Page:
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Enrolment avalanche hits Cairns Corps

Soldiership enrolment at Cairns Corps on 28 May (from left) Major Ben Johnson, Marie Johnson, Philip Warr, Esther Gikundiro, Lofena Korua, Francine Ikireza, Sorange Perusi and Claudine Nantebuka.


A lot of people are wanting to call Cairns Corps home, according to Corps Officer Major Ben Johnson.

Corps membership has recently grown by 21, including 13 senior soldiers and eight adherents, who were enrolled in three separate ceremonies. It started on 19 March when six soldiers were enrolled. The eight adherents were enrolled on Easter Sunday (9 April), and then another seven soldiers joined the ranks on Pentecost Sunday (28 May).

“Seeing fresh, young, smiling faces in crisp new uniforms brings a tear to the eye,” Ben said. “Half our new soldiers are teenagers, and they are so fired up!”

The rush of enrolments is a product of four years of intentional mission strategy by the corps, especially with the local refugee population. About 100 people from refugee backgrounds attend the corps weekly, which is about half the congregation.

Senior soldiership enrolment on 19 March (from left) Major Ben Johnson, Tahlia Johnson (front), Kimazi Heretier (back), Tumayini Munguyiko, Joseph, Odette Nyiramirimo, Patrick Mugisha, Major Ragana Gumuna.

“We have helped our refugees slowly integrate into community and the corps by providing a space for music, culture and food,” Ben said. “They want a place to belong, then a reason to believe, which then eventually leads to change in behaviour. It’s really important for us to get the order and process right.”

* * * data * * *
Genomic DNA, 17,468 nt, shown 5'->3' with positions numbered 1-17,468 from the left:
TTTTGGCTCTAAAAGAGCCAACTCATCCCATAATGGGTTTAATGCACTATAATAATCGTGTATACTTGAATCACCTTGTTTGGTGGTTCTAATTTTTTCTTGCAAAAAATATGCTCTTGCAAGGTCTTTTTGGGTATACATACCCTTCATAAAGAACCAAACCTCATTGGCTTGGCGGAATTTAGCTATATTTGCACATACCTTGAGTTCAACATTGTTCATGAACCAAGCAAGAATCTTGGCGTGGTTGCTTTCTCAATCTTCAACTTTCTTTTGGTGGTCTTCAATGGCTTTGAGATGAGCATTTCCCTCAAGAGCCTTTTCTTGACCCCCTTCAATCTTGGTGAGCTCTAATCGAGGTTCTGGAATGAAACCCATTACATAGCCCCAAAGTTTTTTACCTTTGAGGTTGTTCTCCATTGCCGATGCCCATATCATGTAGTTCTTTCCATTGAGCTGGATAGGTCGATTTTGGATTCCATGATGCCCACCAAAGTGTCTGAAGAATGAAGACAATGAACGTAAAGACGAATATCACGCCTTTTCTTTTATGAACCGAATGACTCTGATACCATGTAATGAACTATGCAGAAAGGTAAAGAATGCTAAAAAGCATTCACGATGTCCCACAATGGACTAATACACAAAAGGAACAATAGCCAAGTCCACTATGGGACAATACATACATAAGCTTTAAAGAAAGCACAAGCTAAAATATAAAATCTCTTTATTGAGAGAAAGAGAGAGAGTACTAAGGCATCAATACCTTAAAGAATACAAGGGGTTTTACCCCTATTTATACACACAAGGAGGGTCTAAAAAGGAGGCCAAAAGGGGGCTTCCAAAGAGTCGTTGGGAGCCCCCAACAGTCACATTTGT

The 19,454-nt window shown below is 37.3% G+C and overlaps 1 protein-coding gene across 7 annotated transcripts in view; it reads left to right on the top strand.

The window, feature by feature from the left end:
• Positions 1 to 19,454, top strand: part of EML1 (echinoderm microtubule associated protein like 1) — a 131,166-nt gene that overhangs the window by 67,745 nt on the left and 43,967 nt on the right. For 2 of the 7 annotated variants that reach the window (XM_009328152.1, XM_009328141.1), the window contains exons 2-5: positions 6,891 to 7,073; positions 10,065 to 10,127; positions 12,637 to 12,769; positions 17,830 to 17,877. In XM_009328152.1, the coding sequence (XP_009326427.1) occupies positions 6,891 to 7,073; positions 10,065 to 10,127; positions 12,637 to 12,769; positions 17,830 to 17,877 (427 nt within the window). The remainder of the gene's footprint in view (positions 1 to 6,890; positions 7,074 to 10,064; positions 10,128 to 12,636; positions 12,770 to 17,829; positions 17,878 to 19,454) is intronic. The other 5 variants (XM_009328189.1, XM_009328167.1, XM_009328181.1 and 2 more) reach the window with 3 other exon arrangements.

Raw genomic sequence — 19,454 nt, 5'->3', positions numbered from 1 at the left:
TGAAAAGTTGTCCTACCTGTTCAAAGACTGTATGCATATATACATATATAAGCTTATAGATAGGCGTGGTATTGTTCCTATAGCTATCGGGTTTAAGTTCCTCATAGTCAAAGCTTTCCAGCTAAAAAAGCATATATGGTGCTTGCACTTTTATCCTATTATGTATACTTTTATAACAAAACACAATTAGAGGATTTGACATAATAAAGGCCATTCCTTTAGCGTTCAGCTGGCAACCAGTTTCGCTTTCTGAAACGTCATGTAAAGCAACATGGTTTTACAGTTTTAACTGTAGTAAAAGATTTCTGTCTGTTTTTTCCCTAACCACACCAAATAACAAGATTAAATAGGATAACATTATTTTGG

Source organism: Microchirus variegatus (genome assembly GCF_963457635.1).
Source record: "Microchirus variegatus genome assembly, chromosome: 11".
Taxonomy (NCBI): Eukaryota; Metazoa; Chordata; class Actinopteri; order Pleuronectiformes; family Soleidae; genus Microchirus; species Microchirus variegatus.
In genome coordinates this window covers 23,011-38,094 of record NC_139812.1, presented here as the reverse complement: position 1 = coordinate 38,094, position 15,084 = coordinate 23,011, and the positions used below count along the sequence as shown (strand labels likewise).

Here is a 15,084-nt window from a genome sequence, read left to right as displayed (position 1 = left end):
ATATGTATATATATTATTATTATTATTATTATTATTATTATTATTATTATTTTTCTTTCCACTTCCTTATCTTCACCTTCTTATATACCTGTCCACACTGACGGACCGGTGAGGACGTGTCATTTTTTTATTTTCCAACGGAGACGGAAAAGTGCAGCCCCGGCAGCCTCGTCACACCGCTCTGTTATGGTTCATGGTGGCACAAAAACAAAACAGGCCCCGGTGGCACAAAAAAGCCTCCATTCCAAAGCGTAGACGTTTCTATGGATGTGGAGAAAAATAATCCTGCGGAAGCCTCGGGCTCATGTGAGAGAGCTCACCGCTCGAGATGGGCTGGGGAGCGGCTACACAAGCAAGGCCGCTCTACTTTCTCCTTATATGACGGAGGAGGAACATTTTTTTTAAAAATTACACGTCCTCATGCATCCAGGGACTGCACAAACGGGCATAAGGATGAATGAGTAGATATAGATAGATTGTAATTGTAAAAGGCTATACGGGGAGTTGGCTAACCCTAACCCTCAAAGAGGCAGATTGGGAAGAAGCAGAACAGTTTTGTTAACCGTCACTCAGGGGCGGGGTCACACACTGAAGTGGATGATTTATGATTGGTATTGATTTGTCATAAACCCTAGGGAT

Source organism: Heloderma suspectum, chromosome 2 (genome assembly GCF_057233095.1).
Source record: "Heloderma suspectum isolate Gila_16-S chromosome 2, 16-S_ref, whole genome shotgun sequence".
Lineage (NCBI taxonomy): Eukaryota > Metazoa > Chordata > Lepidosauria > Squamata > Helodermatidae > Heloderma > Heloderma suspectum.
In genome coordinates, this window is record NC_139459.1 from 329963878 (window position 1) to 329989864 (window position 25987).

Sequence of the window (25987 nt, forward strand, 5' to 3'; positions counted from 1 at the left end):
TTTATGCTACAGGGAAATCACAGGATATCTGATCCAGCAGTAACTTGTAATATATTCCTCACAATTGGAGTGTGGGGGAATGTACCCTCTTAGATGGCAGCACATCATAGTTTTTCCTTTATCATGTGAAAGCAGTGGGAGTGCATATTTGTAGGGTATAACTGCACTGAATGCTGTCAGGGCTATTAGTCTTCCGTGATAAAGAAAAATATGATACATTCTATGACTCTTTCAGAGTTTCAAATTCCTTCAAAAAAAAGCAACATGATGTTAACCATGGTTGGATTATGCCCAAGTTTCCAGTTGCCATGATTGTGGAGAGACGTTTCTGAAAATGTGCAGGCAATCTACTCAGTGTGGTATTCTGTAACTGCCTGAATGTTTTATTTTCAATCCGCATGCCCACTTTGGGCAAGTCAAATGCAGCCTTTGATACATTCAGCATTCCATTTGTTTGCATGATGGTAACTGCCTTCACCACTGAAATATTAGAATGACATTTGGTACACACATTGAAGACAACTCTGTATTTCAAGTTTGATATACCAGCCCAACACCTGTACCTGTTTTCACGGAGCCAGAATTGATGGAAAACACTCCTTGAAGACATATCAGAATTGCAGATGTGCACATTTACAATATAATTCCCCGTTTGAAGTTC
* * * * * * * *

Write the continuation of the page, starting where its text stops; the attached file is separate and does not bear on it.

The corps’ Just Brass group has about 23 participants, mostly refugees. Most of them have progressed to attending the corps youth group or Kids Zone and worship services.

“Our approach is to invest in the youth and children, and the parents see the value in what we do,” Ben said. “It’s intentional. It’s not rocket science, and it’s something that is working!”

The corps understands they need to incorporate a trauma-informed approach to their engagement with refugees. Many have experienced family violence, sexual assaults, and sometimes physical mutilation through the horrors of war.

Adherents enrolled on 9 April (from left) Jacquline Macomi, Alfonze Nsengiyaremye, Shrahon Gazmer, Abishek Gazmere, Rodha Rasaily, Jupi Biswa.

“There is a whole lot of heartache and lots of trauma in their stories,” Ben said. “Even though they can now enjoy freedom, the scars are still there even though some have experienced miraculous healing.”

Creating an opportunity to worship and serve has certainly paid dividends for the corps. “They have really brought innovation and energy into the Cairns community and into our corps,” Ben said.


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